its stake in the ground one way or another, but opens up the opportunity
real dialogue around these questions. Don’t get me wrong, I still
for every Steven there are hundreds of disgusting dudes looking for
ladies for all the wrong reasons (at which we need to holla back).
But maybe the
next time a man compliments my dark hair or asks where I’m from with a
smirk of excitement, I won’t automatically condemn him to hell. But if
he dares asks me out for sushi or, worse, a massage, then that’s it,
over. This China doll is
Before watching the full-length film, I had the privilege of meeting Lum, and asking her a few burning questions about Seeking Asian Female.
It was overwhelming and amazing. There were
some really big films there, so the fact that my small film got so much
attention is really amazing. And people really came out for the screenings! In
Austin, I was looking for Asians but I don’t think I found them. I have to
remember that in other places outside of the Bay Area, Asian Americans are much
more of a minority. But the film really speaks to people on different levels.
How did this project start?
It started as a fictional screenplay about a
white male and Asian female, and my plan was to include real life interviews
with men I found on Craigslist who had an Asian fetish. It turned out there was
just so much material with the real life men, all seeking Asian wives. With
Steven’s story, I didn’t think it was going anywhere, and when it started to,
part of me didn’t even want to film it. I feared Sandy was going to be a
stereotype, and I had assumptions of my own and didn’t want to portray that.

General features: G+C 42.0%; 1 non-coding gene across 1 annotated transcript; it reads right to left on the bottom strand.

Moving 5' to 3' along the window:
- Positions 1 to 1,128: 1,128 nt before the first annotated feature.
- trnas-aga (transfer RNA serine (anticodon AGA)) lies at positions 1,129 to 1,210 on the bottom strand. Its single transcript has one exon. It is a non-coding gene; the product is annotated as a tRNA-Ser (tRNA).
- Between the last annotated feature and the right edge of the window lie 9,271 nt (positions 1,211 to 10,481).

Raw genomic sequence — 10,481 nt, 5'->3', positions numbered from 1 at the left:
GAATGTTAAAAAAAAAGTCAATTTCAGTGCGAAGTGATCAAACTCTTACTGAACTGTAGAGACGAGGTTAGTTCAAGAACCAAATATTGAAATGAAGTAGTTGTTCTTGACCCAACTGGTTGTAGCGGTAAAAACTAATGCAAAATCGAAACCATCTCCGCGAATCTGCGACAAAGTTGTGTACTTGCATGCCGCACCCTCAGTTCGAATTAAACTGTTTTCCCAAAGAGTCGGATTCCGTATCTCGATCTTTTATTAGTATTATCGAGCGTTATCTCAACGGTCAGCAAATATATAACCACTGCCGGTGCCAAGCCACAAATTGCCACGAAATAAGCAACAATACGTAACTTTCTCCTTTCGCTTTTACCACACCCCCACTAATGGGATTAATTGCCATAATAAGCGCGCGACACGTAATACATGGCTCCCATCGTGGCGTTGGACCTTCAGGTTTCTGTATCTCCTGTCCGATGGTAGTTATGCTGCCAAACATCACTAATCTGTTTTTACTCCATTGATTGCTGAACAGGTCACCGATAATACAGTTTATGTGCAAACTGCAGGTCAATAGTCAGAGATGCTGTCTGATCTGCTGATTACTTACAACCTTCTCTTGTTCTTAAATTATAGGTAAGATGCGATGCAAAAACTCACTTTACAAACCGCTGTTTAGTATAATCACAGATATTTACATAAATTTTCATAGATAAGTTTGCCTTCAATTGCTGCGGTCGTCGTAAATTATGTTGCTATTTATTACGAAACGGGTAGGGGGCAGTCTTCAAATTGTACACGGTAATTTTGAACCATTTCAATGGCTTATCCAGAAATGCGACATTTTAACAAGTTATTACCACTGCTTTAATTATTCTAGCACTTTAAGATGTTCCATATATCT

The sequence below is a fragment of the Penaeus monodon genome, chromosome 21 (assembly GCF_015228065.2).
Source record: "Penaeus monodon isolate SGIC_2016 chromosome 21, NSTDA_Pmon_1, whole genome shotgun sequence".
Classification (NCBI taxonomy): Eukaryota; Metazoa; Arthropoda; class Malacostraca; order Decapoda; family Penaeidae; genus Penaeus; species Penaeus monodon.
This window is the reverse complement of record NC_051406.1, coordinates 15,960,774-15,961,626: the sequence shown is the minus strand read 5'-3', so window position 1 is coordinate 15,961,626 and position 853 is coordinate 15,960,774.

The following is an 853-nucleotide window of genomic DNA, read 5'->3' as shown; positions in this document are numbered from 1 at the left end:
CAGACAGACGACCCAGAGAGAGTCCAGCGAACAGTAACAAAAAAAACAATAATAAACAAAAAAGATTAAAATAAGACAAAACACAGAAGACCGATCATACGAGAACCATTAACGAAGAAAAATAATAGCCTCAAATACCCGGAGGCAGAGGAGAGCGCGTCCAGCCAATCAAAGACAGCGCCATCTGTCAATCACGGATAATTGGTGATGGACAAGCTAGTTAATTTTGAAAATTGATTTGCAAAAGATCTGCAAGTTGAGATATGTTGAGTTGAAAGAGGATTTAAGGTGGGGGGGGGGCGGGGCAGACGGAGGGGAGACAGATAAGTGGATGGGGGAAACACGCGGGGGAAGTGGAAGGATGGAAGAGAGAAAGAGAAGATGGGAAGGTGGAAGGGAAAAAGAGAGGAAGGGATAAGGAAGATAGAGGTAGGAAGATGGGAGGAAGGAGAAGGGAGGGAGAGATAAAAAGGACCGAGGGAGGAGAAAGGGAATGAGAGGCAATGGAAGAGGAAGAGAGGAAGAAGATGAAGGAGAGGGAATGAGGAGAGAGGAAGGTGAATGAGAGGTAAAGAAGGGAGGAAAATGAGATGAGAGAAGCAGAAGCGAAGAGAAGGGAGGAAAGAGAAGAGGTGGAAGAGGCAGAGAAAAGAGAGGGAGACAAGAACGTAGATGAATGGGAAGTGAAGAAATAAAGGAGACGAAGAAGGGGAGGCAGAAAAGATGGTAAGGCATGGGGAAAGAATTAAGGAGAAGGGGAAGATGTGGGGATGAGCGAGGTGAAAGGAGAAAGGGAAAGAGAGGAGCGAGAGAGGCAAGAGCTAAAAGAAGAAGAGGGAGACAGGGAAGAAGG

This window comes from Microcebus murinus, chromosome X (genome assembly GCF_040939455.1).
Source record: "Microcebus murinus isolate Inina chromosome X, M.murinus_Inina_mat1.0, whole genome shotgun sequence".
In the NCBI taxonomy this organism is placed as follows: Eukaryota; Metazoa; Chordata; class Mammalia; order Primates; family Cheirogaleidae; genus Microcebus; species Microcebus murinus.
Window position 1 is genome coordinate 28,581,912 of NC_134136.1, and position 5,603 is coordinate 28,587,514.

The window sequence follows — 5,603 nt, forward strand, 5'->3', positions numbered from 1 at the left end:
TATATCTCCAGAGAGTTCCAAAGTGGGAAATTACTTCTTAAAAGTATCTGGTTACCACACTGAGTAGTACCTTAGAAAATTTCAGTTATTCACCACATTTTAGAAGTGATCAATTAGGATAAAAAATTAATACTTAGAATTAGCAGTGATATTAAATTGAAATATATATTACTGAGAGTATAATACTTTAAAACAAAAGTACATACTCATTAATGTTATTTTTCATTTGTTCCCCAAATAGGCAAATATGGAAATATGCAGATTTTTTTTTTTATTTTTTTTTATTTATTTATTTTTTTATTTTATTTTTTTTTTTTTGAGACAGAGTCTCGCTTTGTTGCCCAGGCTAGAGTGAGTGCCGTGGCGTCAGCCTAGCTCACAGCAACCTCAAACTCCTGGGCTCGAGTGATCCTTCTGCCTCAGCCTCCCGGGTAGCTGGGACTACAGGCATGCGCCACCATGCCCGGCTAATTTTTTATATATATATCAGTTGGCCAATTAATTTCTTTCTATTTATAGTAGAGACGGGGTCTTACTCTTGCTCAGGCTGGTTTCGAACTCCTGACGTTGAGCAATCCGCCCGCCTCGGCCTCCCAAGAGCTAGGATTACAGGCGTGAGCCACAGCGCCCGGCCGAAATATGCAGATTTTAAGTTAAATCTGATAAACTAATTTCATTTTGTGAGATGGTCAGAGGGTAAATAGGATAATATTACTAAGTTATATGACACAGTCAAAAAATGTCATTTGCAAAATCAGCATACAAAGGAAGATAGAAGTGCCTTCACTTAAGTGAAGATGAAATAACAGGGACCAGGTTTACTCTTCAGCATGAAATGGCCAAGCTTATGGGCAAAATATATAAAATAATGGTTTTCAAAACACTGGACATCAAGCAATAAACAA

But my advisors convinced me to keep the cameras rolling, and Sandy turned out
to be totally different from what I ever imagined.
Asian American audiences might be turned off by the topic
of your film before even seeing it. What do you have to say to them?
It’s true. If I heard of a film about yellow
fever, I’d probably think, “how many times do I have to hear that disgusting
story?” It’s a hot button issue, but most people just glide the surface of it.
My film digs deeper. A lot of people talk about yellow fever, like in Stuff White People Like, it’s a
running joke that white guys like Asian girls, and usually it's just seen as
“oh, kind of messed up.” But Asian American women really have to deal with it.
I believe yellow fever is an integral part of Asian American identity. It’s not
always the extreme we’re dealing with like western men who go on sex tours
throughout Asia, but the more subtle exotification of Asian cultures. You can’t
get outside of that, and it was so interesting to explore in this film. Usually
when we talk about it we just get angry, but what’s that worth?
What do you want people to take away from this film? How
would you use it change the discussion around yellow fever?
I did not want to simplify the story or the
way it affects people. The film really drives discussions, and it gets so
personal that people take sides. It’s not just man vs. woman or white vs.
It’s currently an 80-minute film, and we’ll
be cutting it down to an hour for the tv broadcast. I could really see this
film being used to start conversations among ESL learners and immigrant
communities. Sandy feels so isolated, and she and Steven are low-income earners,
which makes it much harder on her transition.
What was it like directing your first feature-length
I’ve made a career editing for long-form
Asian American documentaries such as A.K.A.
Don Bonus and Kelly Loves Tony,
and worked with great people like S. Leo Chiang and Deann Borshay Liem. Now I
feel like I was spoiled having all that footage just coming to you. You learn
how hard it really is, all the different ways you can set up a shot; it was a
painful but wonderful process.
Seek for yourself:
- Seeking Asian Female will be screening
at the Los Angeles Asian
Pacific Film Festival (tonight!) Friday, May 11 at 7 pm and Saturday, May 12 at
- This is the first Asian American film festival and West Coast
premiere for the film. Click here to buy tickets and get more information.
- Seeking Asian Female will also be screening
on PBS Independent Lens during the upcoming 2012-2013 season.
- For more information go to: www.seekingasianfemale.com
- Click here to watch the trailer.